And through a twitter post from the U.S. Coast Guard, I learned where the expression originated, thought it worth sharing because this is, after all, a maritime blog and the origins of "beat the rush" are maritime! Curious yet? OK, then, here you go:
In the mid and late 19th century, the prime export from the state of Alaska was seal furs, especially the fur of baby seals. Apparently when they are born and for several months, the fur is pure white and very soft. Also very desirable. The sealers were limited in their catch and were taxed on the pelts they brought in. They were also fined - heavily - for exceeding the limit or hunting "out of season." These taxes and fines were the primary source of revenue from Alaska and were used to defray the $7 million cost of the territory paid by the federal government. This of course, was before gold and oil were discovered up there.
|Rush in Sitka AK 1901|
In an effort to enforce the law, the forerunner of the U.S. Coast Guard, the Revenue Service, sent two ice-capable vessels to Alaskan waters exclusively to check the sealers and collect the fines for over hunting or out of season hunting. The two ships were the Bear and the Rush.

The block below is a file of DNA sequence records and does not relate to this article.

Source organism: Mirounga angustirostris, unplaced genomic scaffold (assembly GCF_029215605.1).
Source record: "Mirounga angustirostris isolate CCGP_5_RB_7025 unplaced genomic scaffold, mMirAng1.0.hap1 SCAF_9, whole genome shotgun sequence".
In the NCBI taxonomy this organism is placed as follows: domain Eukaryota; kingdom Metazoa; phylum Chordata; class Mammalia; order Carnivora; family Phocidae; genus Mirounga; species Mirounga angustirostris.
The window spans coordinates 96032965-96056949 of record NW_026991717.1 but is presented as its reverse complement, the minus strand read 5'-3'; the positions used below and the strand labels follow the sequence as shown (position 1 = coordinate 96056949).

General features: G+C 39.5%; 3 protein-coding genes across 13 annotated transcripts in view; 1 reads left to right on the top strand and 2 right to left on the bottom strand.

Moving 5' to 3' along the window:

|Revenue Cutter Rush|
|Revenue Cutter Bear|
And now, you're probably ahead of me. But I am sure you got it! The sealers, in an effort to avoid the limits, the fines, and the long arm of the law, would get to the sealing grounds early, collect as many baby seals as they could carry, and beat it out of the area before the cutters arrived. It was called, eventually, "beating the Rush."
So now you know where that oft-repeated expression originated!
"Live is uncertain; eat dessert first!" words to live by